It’s no rocket science – becoming a software engineer these days is akin to strapping yourself a
But taking up the course and graduating isn’t a guarantee towards success, and this holds true to any profession. One has to establish habits, create opportunities and, most importantly, work hard.
Here are the 5 tips every fresh software engineer must know to thrive in the industry.
1. Decide Which Industry or Language to Remain/Specialize In
We went through a broad range of programming languages during my high school years (and prior to that), including QBasic, Pascal, C/C++, Delphi, Java, Python, and I’m probably missing some (apart from asm for Texas Instruments).
Job prospects for Java (and partially C# gaining popularity) were quite promising for several reasons.
3 Reasons Job Prospects for Java are Promising
- Enterprise-grade software is built by large teams, with tons of tedious tasks for reasonable junior software engineers.
- Most projects take years — there is less pressure compared to rapidly evolving startups or smaller repetitive gigs.
- Corporations can afford to hire juniors — small companies and new startups don’t have the time to mentor/coach and resources to pay someone to learn “on the job”.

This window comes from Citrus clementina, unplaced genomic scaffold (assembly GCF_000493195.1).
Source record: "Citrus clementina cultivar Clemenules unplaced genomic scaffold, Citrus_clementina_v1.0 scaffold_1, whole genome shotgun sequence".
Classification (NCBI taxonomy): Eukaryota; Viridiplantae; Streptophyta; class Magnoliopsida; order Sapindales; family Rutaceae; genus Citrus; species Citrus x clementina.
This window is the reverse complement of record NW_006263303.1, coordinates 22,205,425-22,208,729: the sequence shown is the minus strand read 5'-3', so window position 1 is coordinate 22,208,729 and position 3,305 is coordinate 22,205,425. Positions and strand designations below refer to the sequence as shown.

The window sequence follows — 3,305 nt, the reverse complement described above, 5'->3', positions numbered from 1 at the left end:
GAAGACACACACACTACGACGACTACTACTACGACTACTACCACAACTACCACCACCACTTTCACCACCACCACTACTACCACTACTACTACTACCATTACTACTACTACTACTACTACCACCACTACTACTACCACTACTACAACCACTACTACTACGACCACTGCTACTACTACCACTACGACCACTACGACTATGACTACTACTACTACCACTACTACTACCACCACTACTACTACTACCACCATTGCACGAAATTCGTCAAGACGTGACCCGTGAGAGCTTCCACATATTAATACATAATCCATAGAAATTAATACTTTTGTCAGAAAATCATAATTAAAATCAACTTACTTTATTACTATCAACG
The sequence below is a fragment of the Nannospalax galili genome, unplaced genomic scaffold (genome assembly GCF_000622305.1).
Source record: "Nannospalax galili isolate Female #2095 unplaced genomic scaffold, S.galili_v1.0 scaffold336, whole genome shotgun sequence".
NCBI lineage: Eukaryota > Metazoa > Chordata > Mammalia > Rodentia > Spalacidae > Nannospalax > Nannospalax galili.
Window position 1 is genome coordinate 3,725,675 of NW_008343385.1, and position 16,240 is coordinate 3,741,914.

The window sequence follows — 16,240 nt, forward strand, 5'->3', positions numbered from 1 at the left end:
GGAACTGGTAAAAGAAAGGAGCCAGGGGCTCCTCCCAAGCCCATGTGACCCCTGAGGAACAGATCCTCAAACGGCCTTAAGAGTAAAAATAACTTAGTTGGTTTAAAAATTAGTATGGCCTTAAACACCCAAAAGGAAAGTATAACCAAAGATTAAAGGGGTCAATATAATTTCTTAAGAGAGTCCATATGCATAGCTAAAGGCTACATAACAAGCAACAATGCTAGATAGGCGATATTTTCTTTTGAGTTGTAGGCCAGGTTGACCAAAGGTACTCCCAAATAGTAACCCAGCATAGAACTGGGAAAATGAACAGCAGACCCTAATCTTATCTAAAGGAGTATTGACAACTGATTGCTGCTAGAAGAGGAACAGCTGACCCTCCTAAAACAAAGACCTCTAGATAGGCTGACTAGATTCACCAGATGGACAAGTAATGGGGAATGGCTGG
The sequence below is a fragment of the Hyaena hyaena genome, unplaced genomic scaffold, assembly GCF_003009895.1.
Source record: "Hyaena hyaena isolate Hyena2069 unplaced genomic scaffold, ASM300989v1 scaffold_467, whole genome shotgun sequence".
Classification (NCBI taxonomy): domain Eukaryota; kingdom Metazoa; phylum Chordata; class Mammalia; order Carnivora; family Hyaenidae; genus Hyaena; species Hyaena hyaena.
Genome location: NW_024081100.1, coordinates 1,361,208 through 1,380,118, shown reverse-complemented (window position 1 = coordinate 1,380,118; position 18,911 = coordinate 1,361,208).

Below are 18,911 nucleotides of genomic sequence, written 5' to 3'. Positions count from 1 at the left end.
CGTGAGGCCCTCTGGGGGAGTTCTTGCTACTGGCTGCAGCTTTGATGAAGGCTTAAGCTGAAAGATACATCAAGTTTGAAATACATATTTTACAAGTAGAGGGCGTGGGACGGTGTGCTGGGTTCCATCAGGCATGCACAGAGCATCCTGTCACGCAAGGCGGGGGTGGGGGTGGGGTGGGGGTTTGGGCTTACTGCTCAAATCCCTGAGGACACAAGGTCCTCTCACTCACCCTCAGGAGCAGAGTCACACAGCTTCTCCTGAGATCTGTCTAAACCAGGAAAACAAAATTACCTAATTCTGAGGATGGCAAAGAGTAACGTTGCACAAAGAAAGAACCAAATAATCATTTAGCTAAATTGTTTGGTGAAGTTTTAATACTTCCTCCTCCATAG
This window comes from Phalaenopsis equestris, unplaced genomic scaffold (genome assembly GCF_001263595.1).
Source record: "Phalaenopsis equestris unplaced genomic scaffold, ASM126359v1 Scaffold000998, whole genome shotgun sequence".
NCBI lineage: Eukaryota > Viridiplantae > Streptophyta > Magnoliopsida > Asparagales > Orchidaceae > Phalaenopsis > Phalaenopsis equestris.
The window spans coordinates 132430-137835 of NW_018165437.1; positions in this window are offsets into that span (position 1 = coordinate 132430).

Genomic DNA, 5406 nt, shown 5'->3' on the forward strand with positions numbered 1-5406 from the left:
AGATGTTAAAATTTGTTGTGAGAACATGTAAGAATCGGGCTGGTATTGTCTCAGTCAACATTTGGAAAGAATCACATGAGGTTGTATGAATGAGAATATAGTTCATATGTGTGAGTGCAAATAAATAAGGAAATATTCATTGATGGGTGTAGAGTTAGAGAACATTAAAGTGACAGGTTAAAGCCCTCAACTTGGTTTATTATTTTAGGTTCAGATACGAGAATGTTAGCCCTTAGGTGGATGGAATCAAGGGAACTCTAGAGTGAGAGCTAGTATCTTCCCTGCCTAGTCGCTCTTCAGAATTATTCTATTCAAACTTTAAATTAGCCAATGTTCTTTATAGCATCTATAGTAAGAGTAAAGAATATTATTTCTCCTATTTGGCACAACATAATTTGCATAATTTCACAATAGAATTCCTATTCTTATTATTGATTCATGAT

Plus, for many beginner programmers, this sounds more exciting. This explains the cult towards the top tech giants, all of the corresponding internship programs, international applicants studying for interviews at Google, Amazon, Microsoft.
And I had a couple of other opportunities, a Python job for a former professor of mine or a PHP gig at the job I held as a site administrator. The Python project wasn’t as interesting for me and the PHP job wasn’t as flexible (nor well-paid) and had fewer career growth options.
Due to my passion for open source, the .NET stack wasn’t something I was overly excited about, so Java was a wonderful option.
So I spent several years at a couple of jobs working as a Java developer. After the initial hype, it really didn’t match my dynamic attitude. Compiling for hours a day or debugging all sorts of server exceptions didn’t thrill me, along with having to discover and gather a long set of random libraries to make an enterprise web project work.